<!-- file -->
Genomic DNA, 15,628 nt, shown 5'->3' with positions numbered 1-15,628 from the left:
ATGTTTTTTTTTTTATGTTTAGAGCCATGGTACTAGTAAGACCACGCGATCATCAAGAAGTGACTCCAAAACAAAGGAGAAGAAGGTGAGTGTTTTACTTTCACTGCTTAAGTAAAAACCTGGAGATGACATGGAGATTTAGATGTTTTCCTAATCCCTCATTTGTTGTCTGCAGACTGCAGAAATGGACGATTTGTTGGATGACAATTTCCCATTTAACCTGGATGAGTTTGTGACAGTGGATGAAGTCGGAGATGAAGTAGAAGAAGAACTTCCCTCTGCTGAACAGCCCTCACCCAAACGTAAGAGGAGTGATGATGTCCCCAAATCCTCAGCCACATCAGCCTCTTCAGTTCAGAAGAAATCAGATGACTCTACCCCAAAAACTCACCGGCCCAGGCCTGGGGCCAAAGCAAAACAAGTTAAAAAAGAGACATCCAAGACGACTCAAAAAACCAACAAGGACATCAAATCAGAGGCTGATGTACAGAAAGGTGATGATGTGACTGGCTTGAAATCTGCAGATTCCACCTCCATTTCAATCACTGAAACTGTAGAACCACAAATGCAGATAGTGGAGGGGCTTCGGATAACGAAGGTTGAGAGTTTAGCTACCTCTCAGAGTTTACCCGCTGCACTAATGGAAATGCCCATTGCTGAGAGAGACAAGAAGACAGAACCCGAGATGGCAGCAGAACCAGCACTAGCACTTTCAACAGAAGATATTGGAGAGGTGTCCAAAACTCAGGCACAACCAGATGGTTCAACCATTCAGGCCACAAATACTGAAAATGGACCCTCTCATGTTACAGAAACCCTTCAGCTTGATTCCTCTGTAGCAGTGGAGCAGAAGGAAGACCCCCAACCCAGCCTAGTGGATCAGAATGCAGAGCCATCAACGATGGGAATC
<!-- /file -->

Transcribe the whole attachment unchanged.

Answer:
Genomic DNA, 15,628 nt, shown 5'->3' with positions numbered 1-15,628 from the left:
ATGTTTTTTTTTTTATGTTTAGAGCCATGGTACTAGTAAGACCACGCGATCATCAAGAAGTGACTCCAAAACAAAGGAGAAGAAGGTGAGTGTTTTACTTTCACTGCTTAAGTAAAAACCTGGAGATGACATGGAGATTTAGATGTTTTCCTAATCCCTCATTTGTTGTCTGCAGACTGCAGAAATGGACGATTTGTTGGATGACAATTTCCCATTTAACCTGGATGAGTTTGTGACAGTGGATGAAGTCGGAGATGAAGTAGAAGAAGAACTTCCCTCTGCTGAACAGCCCTCACCCAAACGTAAGAGGAGTGATGATGTCCCCAAATCCTCAGCCACATCAGCCTCTTCAGTTCAGAAGAAATCAGATGACTCTACCCCAAAAACTCACCGGCCCAGGCCTGGGGCCAAAGCAAAACAAGTTAAAAAAGAGACATCCAAGACGACTCAAAAAACCAACAAGGACATCAAATCAGAGGCTGATGTACAGAAAGGTGATGATGTGACTGGCTTGAAATCTGCAGATTCCACCTCCATTTCAATCACTGAAACTGTAGAACCACAAATGCAGATAGTGGAGGGGCTTCGGATAACGAAGGTTGAGAGTTTAGCTACCTCTCAGAGTTTACCCGCTGCACTAATGGAAATGCCCATTGCTGAGAGAGACAAGAAGACAGAACCCGAGATGGCAGCAGAACCAGCACTAGCACTTTCAACAGAAGATATTGGAGAGGTGTCCAAAACTCAGGCACAACCAGATGGTTCAACCATTCAGGCCACAAATACTGAAAATGGACCCTCTCATGTTACAGAAACCCTTCAGCTTGATTCCTCTGTAGCAGTGGAGCAGAAGGAAGACCCCCAACCCAGCCTAGTGGATCAGAATGCAGAGCCATCAACGATGGGAATC